Results were published in The Journal of Clinical Investigation.

What next?

"We think that our findings have at least two important implications for the treatment of cancer patients," said Sandra Demaria, associate professor of pathology at the New York University School of Medicine and lead principal investigator on the study.

First, she said, "NKG2D ligand expression could be used as a marker to predict tumor responsiveness to anti-CTLA-4 treatment, as well as immune-mediated toxicity in normal tissues."

She added, "NKG2D ligand induction may also provide a marker that could be used to guide selection of radiation strategies that optimally synergize with anti-CTLA-4 treatment. We have previously shown in two other mouse tumor models that not all radiation regimens are equally effective in inducing antitumor immunity in combination with anti-CTLA-4."

"We will be conducting two separate clinical trials," she continued. "One trial has just opened at NYU, comparing the effect of ipilimumab alone or with radiotherapy, and is led by [Silvia] Formenti, a coauthor on the JCI paper. Another trial that will test the effect of different radiation regimens and ipilimumab on progression is expected to open at the end of the month and is supported by Bristol-Myers Squibb."

Going forward, Demaria said the group is "most interested in determining whether the anti-CTLA-4 human mAbs used in the clinic have the same effects on human CD8+ T cell motility as we have seen in the mouse system. Michael Dustin's lab is currently working on this."

Dustin, an author on the JCI paper, is professor of molecular immunology and pathology at the New York University Langone Medical Center.

"We are also beginning experiments to determine if the requirement for NKG2D engagement to achieve a stable interaction between CD8+ T cells and their tumor targets depends on the affinity of the T cell receptor for a given tumor antigen," said Demaria.

"Their preclinical work adds an interesting mechanism for understanding the synergistic effects of combination therapy," said Ignacio Melero, professor of immunology and consultant in the Department of Oncology at the University of Navarra.

"It is likely that local radiotherapy would enhance NKG2D ligands on human tumor cells," said Melero. "This might be determined from tumor samples obtained from patients that received radiotherapy prior to surgery."

Glenn Dranoff, professor of medicine at the Dana-Farber Cancer Institute, Brigham and Women's Hospital and Harvard Medical School, said the work suggests "treatments that target the NKG2D pathway might also be combined effectively with anti-CTLA-4 mAbs."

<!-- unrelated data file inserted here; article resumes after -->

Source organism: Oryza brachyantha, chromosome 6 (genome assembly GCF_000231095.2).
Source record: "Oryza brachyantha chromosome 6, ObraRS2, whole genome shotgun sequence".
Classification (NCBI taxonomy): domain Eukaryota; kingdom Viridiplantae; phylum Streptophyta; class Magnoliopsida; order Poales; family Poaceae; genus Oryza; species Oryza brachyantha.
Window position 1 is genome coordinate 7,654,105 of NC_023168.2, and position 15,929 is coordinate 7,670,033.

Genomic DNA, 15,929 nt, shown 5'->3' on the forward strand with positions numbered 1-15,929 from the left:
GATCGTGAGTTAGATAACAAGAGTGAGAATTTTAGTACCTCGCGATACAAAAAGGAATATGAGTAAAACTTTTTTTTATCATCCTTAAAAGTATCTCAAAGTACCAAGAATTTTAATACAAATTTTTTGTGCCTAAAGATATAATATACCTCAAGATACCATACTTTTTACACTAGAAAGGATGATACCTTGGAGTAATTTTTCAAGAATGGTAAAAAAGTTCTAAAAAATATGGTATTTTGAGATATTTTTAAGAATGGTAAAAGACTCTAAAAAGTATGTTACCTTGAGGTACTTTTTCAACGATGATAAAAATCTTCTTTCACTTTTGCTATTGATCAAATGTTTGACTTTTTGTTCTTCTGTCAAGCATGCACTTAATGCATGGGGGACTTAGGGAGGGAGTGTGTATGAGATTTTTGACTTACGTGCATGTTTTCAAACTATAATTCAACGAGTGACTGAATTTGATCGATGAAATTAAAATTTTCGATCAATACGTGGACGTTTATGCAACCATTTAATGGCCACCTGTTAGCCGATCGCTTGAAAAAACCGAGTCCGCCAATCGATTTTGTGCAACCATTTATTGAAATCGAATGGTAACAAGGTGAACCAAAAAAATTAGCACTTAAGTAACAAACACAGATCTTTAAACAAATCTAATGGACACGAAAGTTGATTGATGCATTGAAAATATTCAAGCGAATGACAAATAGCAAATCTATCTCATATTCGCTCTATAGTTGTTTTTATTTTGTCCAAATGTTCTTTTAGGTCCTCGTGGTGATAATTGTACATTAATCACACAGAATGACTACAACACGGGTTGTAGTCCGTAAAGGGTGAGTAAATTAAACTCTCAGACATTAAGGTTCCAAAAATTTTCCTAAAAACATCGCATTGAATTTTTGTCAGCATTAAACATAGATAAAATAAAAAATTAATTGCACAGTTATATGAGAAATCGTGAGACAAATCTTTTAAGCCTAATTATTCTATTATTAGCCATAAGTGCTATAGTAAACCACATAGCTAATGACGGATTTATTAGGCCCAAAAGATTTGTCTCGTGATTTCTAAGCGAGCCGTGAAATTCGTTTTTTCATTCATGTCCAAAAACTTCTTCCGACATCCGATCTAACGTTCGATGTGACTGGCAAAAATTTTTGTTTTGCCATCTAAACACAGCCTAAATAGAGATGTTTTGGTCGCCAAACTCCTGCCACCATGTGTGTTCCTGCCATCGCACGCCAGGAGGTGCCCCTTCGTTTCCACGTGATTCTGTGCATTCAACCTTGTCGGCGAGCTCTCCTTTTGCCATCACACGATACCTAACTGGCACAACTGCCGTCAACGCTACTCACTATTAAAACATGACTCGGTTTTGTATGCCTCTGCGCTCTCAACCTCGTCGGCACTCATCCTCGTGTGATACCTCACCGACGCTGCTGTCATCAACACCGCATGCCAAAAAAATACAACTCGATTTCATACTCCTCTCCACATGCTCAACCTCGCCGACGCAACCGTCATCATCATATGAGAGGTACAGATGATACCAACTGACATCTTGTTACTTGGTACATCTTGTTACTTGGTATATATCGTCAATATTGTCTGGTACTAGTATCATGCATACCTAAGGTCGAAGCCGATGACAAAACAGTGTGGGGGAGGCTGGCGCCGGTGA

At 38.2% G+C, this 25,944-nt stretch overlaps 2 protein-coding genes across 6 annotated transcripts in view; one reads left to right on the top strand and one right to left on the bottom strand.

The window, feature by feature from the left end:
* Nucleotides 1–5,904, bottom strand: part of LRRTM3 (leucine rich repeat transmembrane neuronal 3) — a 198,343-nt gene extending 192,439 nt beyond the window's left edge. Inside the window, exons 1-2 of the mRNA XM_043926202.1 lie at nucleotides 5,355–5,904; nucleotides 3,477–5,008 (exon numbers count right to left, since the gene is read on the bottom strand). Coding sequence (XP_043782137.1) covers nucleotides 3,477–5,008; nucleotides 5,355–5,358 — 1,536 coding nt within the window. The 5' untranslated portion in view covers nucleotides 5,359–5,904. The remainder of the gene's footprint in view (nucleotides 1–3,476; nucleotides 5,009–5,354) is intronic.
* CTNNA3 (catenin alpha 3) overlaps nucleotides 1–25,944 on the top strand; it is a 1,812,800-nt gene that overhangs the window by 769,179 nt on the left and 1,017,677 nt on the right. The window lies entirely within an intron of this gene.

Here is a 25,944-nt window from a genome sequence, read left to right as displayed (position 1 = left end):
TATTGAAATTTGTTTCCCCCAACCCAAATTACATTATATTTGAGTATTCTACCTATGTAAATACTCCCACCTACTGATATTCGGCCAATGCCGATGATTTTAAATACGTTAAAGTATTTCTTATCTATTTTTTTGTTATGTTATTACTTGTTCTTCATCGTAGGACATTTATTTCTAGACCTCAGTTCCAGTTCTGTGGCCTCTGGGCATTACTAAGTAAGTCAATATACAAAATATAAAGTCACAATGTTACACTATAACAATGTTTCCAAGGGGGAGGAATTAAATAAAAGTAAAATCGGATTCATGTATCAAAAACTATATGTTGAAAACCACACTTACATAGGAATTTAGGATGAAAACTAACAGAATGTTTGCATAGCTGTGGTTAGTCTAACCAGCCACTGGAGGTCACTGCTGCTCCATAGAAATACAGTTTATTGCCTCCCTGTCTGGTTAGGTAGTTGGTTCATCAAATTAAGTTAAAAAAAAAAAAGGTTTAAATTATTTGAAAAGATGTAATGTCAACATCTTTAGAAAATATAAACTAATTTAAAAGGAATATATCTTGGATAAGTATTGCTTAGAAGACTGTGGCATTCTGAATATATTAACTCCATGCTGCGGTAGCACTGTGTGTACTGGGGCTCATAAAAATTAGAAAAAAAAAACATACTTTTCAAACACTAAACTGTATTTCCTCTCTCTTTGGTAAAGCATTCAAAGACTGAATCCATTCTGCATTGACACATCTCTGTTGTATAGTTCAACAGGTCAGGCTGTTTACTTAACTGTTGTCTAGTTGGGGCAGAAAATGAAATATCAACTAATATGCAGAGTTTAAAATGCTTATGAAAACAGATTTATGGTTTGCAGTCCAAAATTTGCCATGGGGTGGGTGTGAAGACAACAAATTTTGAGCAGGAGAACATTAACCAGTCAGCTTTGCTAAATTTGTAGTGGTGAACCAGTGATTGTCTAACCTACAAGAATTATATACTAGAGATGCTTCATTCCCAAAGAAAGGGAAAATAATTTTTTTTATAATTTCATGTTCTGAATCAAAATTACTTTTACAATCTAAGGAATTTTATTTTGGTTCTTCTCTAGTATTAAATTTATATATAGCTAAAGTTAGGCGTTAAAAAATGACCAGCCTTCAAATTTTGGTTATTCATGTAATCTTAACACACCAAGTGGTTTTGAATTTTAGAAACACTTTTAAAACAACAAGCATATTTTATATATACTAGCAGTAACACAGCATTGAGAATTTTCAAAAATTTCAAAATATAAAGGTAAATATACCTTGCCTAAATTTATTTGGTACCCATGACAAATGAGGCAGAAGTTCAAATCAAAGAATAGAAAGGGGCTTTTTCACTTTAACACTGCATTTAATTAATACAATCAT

Melero cautioned that any therapies directed against the NKG2D pathway will have to be tightly regulated. "Rapid induction of NKG2D ligands provides stimulation to natural killer and T lymphocytes, but chronic expression and release from tumor cells may desensitize this receptor-ligand system," he said.

"Chronic NKG2D ligand expression and/or shedding from the tumor surface can indeed trigger NKG2D downregulation," said Dranoff. "Treatments would need to enhance NKG2D function. One approach would be to administer antibodies against the soluble NKG2D ligands being shed."

The work from NYU is not patented or licensed.

Baas, T. SciBX 5(37); doi:10.1038/scibx.2012.973
Published online Sept. 20, 2012

REFERENCES

1.   Ruocco, M.G. et al. J. Clin. Invest.; published online Sept. 4, 2012; doi:10.1172/JCI61931
Contact: Sandra Demaria, New York University School of Medicine, New York, N.Y.
e-mail: sandra.demaria@nyumc.org

2.   Demaria, S. et al. Clin. Cancer Res. 11, 728-734 (2005)

3.   Dewan, M.Z. et al. Clin. Cancer Res.15, 5379-5388 (2009)

4.   Postow, M.A. et al. N. Engl. J. Med. 366, 925-931 (2012)

5.   Hiniker, S.M. et al. N. Engl. J. Med. 366, 2035 (2012)

COMPANIES AND INSTITUTIONS MENTIONED

      AstraZeneca plc (LSE:AZN; NYSE:AZN), London, U.K.

      Brigham and Women's Hospital, Boston, Mass.

      Bristol-Myers Squibb Co. (NYSE:BMY), New York, N.Y.

      Dana-Farber Cancer Institute, Boston, Mass.

      Harvard Medical School, Cambridge, Mass.

      New York University Langone Medical Center, New York, N.Y.

      New York University School of Medicine, New York, N.Y.

      Pfizer Inc. (NYSE:PFE), New York, N.Y.

      Stanford University, Stanford, Calif.

      University of Navarra, Pamplona, Spain